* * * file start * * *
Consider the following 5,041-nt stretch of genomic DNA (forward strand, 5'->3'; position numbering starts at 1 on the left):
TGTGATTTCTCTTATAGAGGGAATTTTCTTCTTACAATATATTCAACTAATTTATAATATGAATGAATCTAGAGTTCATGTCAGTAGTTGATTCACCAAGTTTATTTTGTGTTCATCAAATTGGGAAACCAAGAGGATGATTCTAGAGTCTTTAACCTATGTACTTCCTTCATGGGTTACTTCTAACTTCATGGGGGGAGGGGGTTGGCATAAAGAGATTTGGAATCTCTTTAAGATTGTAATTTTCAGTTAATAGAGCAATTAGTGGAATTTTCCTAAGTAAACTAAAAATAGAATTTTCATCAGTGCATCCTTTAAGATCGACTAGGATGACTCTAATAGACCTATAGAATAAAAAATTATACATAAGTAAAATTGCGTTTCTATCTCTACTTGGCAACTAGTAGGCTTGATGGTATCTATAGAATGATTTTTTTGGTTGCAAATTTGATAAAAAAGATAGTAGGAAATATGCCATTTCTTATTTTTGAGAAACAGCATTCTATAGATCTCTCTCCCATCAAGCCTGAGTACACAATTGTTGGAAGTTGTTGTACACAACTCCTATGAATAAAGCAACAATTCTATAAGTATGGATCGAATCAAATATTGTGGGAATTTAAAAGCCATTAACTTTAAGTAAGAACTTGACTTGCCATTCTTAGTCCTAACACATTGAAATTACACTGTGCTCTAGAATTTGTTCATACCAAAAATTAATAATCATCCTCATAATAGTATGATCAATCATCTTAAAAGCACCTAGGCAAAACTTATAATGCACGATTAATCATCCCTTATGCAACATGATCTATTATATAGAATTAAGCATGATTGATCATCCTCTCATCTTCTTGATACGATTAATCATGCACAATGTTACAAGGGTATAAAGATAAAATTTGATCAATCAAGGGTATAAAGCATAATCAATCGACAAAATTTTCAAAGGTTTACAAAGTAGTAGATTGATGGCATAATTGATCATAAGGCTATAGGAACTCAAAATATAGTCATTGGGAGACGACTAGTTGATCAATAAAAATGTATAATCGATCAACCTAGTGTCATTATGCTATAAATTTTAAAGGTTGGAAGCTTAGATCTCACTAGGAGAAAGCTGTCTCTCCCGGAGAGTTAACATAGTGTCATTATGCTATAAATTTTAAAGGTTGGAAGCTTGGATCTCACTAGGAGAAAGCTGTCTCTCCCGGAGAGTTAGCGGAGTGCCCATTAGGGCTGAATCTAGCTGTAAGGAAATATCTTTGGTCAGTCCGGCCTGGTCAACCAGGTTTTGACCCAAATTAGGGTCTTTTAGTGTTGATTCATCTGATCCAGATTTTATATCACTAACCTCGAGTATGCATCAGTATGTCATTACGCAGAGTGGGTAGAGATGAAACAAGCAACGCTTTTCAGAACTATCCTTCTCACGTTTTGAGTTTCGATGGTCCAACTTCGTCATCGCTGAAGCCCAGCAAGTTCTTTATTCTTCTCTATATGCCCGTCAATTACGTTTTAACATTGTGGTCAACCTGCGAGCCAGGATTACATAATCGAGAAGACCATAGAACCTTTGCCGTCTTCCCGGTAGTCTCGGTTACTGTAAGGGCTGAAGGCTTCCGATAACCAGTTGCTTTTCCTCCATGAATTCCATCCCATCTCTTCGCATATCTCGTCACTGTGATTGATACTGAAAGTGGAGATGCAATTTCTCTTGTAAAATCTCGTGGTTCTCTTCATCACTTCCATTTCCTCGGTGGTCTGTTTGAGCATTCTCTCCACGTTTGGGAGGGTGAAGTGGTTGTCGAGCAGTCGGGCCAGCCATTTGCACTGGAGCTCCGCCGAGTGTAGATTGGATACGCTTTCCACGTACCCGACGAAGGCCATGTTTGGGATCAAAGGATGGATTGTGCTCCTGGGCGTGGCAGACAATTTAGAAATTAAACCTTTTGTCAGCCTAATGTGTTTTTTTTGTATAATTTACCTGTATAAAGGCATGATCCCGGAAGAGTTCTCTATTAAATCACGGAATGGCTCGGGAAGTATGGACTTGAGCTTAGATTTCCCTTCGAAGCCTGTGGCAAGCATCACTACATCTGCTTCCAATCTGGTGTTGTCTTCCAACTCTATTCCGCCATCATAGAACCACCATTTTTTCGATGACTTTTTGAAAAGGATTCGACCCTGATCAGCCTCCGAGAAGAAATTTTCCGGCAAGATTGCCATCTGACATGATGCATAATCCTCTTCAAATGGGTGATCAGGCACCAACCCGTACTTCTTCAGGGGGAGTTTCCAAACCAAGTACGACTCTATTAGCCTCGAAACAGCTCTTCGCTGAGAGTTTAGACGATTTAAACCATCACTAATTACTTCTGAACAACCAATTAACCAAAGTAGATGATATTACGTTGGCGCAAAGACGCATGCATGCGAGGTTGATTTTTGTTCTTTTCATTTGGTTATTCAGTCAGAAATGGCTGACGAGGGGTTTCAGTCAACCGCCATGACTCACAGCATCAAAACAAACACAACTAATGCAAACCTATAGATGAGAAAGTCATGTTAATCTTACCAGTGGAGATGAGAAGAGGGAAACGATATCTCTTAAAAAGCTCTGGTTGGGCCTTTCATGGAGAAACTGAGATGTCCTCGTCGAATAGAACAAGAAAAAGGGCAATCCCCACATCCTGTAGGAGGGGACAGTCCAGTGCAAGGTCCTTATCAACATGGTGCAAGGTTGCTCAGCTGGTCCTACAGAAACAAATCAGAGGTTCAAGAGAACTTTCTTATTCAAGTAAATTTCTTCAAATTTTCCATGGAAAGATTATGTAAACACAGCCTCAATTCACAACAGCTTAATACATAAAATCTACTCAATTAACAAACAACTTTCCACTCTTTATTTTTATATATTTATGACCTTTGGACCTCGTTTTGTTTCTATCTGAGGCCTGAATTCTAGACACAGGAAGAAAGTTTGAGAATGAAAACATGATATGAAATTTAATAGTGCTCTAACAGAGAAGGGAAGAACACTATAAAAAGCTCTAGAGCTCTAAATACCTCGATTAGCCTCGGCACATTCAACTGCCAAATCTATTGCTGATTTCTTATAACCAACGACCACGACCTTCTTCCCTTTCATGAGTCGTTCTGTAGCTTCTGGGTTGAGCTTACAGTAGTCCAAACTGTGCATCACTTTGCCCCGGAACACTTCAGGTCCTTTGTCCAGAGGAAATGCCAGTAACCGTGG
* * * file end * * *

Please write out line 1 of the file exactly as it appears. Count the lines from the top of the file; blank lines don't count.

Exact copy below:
Consider the following 5,041-nt stretch of genomic DNA (forward strand, 5'->3'; position numbering starts at 1 on the left):